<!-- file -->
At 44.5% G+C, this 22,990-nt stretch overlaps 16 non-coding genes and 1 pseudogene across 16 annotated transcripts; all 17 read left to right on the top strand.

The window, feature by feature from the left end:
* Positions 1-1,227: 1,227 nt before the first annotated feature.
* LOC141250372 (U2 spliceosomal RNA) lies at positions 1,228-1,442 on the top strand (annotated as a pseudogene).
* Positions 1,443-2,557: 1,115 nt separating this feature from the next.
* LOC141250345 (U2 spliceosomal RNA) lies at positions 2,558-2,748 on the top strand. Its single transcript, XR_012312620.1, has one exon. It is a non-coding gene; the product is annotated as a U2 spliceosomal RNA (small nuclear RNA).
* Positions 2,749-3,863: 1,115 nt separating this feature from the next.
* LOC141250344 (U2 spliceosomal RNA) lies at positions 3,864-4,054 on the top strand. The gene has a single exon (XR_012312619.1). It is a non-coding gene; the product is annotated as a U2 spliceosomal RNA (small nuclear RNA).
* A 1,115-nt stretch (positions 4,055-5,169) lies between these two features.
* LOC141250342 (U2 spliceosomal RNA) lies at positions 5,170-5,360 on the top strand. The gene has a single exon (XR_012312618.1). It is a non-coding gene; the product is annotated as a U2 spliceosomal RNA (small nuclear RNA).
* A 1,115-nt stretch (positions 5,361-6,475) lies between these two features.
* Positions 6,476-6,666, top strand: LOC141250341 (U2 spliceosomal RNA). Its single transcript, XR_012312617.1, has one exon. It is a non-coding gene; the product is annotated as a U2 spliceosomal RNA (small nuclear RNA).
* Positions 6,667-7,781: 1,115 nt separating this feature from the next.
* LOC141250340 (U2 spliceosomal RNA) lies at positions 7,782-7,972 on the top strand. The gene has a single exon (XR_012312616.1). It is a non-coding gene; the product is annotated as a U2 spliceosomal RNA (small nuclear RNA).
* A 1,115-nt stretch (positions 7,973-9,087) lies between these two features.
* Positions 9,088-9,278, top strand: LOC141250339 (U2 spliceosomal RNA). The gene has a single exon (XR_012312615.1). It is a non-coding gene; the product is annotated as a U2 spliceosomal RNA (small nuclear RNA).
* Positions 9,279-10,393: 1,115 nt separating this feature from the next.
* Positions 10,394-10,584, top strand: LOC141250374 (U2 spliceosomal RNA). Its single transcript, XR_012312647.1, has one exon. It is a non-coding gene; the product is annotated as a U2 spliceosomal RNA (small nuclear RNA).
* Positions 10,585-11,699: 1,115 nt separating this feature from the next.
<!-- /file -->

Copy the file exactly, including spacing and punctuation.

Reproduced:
At 44.5% G+C, this 22,990-nt stretch overlaps 16 non-coding genes and 1 pseudogene across 16 annotated transcripts; all 17 read left to right on the top strand.

The window, feature by feature from the left end:
* Positions 1-1,227: 1,227 nt before the first annotated feature.
* LOC141250372 (U2 spliceosomal RNA) lies at positions 1,228-1,442 on the top strand (annotated as a pseudogene).
* Positions 1,443-2,557: 1,115 nt separating this feature from the next.
* LOC141250345 (U2 spliceosomal RNA) lies at positions 2,558-2,748 on the top strand. Its single transcript, XR_012312620.1, has one exon. It is a non-coding gene; the product is annotated as a U2 spliceosomal RNA (small nuclear RNA).
* Positions 2,749-3,863: 1,115 nt separating this feature from the next.
* LOC141250344 (U2 spliceosomal RNA) lies at positions 3,864-4,054 on the top strand. The gene has a single exon (XR_012312619.1). It is a non-coding gene; the product is annotated as a U2 spliceosomal RNA (small nuclear RNA).
* A 1,115-nt stretch (positions 4,055-5,169) lies between these two features.
* LOC141250342 (U2 spliceosomal RNA) lies at positions 5,170-5,360 on the top strand. The gene has a single exon (XR_012312618.1). It is a non-coding gene; the product is annotated as a U2 spliceosomal RNA (small nuclear RNA).
* A 1,115-nt stretch (positions 5,361-6,475) lies between these two features.
* Positions 6,476-6,666, top strand: LOC141250341 (U2 spliceosomal RNA). Its single transcript, XR_012312617.1, has one exon. It is a non-coding gene; the product is annotated as a U2 spliceosomal RNA (small nuclear RNA).
* Positions 6,667-7,781: 1,115 nt separating this feature from the next.
* LOC141250340 (U2 spliceosomal RNA) lies at positions 7,782-7,972 on the top strand. The gene has a single exon (XR_012312616.1). It is a non-coding gene; the product is annotated as a U2 spliceosomal RNA (small nuclear RNA).
* A 1,115-nt stretch (positions 7,973-9,087) lies between these two features.
* Positions 9,088-9,278, top strand: LOC141250339 (U2 spliceosomal RNA). The gene has a single exon (XR_012312615.1). It is a non-coding gene; the product is annotated as a U2 spliceosomal RNA (small nuclear RNA).
* Positions 9,279-10,393: 1,115 nt separating this feature from the next.
* Positions 10,394-10,584, top strand: LOC141250374 (U2 spliceosomal RNA). Its single transcript, XR_012312647.1, has one exon. It is a non-coding gene; the product is annotated as a U2 spliceosomal RNA (small nuclear RNA).
* Positions 10,585-11,699: 1,115 nt separating this feature from the next.